This would never have happened at a certain broadcaster I used to work for.
The generator was in its own separate building, and tested twice a year. Unfortunately, after 20 odd years of testing, the test failed. There was a book with all engineers responsibilities, their deputies, their managers, all the phone numbers etc. The book contained every procedure, every workaround, every aspect of how to get back to broadcasting within 3 minutes in the event of a supply failure. Except there was one little omission - there was no schedule nor person responsible to ensure that the diesel tank was checked and refilled. The test failed not because of a fire but because of the lack of fire inside each of its cylinders, because there was no fuel.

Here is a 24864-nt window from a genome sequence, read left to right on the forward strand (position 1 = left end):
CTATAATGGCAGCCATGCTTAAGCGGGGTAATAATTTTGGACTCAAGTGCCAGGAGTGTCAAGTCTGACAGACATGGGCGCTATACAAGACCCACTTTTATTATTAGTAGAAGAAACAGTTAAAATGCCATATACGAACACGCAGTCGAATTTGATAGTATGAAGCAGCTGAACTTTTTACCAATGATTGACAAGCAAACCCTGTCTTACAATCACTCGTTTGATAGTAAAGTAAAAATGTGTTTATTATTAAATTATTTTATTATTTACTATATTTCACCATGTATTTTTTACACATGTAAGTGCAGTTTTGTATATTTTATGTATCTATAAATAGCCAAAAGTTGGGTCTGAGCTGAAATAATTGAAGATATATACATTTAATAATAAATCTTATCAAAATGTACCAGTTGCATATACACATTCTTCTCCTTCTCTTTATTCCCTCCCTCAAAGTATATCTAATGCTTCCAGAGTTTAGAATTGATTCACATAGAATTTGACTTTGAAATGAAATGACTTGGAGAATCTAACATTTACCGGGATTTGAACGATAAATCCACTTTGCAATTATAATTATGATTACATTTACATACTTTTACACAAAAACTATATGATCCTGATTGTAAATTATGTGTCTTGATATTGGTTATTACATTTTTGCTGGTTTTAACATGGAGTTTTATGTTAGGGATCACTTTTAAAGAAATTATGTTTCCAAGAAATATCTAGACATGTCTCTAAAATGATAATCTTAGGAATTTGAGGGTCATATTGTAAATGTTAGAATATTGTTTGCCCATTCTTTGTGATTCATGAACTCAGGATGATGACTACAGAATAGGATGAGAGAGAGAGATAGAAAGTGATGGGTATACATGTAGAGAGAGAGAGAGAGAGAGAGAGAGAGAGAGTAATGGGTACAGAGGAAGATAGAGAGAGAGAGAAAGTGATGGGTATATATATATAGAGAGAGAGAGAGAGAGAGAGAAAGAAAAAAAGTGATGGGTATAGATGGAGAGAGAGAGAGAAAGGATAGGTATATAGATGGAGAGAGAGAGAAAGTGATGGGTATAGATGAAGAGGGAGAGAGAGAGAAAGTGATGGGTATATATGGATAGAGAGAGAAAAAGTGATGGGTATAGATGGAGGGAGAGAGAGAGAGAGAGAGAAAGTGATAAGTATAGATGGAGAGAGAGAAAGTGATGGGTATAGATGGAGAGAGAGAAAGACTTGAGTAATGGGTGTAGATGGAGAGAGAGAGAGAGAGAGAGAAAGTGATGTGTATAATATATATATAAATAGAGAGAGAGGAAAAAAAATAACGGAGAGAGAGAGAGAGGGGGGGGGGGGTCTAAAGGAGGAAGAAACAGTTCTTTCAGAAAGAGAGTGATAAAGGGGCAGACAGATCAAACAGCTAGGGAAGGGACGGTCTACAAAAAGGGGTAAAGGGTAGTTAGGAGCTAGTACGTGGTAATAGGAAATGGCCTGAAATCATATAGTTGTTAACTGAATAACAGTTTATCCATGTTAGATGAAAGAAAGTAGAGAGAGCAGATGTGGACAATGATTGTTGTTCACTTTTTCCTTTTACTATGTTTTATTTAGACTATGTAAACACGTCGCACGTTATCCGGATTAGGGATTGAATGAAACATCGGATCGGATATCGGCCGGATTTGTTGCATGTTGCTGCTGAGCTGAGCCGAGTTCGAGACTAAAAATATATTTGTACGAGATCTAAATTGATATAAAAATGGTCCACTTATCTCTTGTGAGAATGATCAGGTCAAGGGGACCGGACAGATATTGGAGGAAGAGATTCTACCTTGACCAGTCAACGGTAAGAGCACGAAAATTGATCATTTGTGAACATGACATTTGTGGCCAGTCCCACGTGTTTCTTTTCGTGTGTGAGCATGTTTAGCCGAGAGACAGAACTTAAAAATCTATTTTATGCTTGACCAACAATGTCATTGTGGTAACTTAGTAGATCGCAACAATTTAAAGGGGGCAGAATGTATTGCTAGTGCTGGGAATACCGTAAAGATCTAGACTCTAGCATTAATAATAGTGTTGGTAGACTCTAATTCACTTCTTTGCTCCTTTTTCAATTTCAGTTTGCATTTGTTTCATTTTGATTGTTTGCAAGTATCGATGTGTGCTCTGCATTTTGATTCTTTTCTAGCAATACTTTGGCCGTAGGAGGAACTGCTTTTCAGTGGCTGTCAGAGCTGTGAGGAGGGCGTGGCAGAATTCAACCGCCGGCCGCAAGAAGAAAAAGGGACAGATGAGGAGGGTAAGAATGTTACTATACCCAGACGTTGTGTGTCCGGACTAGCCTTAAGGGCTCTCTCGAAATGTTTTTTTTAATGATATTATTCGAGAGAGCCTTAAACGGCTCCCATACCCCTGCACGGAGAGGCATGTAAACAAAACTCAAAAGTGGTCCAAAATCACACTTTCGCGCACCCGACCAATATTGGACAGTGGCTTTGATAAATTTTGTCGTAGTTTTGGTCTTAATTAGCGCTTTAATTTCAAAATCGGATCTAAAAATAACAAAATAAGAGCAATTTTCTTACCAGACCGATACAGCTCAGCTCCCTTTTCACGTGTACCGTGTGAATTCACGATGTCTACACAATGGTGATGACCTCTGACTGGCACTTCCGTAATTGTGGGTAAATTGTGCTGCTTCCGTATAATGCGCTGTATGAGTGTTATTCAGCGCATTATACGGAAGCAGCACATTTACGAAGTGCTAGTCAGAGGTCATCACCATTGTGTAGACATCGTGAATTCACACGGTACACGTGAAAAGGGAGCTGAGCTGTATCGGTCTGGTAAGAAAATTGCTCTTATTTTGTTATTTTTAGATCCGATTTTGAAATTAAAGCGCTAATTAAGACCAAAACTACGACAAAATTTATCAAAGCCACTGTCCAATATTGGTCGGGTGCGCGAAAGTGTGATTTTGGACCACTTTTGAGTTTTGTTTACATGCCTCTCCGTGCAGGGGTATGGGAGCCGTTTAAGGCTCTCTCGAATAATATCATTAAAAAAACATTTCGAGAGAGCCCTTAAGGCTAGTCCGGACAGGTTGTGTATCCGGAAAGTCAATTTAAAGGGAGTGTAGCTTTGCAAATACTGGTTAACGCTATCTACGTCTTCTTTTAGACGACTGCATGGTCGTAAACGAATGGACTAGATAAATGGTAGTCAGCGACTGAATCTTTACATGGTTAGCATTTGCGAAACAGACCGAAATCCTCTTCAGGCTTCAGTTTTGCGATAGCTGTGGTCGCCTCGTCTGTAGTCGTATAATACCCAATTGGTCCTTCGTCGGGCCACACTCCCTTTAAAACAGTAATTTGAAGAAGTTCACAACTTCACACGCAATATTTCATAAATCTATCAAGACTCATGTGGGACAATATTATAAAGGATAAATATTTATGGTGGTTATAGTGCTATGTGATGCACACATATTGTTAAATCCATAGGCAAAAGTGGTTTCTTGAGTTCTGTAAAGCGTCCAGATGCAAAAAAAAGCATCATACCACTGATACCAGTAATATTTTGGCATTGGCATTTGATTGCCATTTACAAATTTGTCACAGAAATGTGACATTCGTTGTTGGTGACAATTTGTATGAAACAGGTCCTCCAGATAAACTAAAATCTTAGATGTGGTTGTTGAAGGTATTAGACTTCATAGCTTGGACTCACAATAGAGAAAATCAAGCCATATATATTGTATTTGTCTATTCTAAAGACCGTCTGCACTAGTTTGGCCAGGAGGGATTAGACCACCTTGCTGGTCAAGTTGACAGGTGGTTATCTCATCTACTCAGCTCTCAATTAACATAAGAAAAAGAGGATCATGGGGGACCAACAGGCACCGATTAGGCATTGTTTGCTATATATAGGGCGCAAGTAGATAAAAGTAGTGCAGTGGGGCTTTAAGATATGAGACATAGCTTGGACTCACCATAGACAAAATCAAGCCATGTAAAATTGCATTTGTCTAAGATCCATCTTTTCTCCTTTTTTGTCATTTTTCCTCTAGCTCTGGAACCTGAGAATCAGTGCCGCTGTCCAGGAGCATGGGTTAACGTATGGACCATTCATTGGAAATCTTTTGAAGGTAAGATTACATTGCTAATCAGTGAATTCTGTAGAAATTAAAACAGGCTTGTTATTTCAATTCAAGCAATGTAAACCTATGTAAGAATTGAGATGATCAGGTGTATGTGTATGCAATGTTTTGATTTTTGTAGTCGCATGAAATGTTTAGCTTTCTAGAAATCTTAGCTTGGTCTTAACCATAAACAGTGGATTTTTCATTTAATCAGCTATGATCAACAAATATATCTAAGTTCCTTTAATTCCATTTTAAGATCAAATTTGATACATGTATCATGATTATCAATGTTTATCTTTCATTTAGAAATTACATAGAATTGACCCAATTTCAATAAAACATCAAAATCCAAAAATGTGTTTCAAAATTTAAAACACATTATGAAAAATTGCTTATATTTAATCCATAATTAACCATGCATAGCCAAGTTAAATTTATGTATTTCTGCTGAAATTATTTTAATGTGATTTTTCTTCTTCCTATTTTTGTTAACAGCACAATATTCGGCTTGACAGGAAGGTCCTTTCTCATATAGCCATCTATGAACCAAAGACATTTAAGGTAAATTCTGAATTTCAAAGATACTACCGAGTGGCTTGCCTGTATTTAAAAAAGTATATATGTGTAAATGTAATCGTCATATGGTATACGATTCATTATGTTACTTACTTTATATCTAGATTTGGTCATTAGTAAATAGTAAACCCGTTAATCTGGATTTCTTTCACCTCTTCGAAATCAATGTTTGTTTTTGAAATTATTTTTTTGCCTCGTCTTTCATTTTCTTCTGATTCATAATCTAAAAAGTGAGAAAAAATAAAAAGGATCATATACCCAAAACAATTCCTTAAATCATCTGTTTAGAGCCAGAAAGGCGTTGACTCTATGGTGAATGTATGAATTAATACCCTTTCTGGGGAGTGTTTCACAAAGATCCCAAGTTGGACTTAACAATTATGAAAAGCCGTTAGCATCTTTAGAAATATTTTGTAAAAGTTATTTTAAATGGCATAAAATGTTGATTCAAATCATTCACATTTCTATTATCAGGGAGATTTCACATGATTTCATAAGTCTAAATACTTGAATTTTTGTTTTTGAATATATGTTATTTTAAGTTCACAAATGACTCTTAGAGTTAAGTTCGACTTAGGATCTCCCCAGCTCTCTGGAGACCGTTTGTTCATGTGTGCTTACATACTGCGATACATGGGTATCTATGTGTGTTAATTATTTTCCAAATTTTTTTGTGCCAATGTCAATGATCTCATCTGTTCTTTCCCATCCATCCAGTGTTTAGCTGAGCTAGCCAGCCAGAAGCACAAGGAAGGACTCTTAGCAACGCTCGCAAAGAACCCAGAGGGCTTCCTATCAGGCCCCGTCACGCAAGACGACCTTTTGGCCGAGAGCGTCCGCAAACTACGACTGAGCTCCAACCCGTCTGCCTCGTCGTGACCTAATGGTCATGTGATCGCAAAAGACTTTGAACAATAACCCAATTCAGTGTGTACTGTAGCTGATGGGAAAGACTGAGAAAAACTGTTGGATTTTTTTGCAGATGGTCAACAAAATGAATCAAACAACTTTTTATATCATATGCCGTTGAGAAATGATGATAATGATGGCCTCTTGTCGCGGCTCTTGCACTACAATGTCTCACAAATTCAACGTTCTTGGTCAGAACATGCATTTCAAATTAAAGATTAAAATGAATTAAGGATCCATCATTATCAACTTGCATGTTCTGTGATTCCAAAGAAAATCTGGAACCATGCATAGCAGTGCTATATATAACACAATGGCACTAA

Still, that is what tests are for - to find that one thing that no one had thought of before.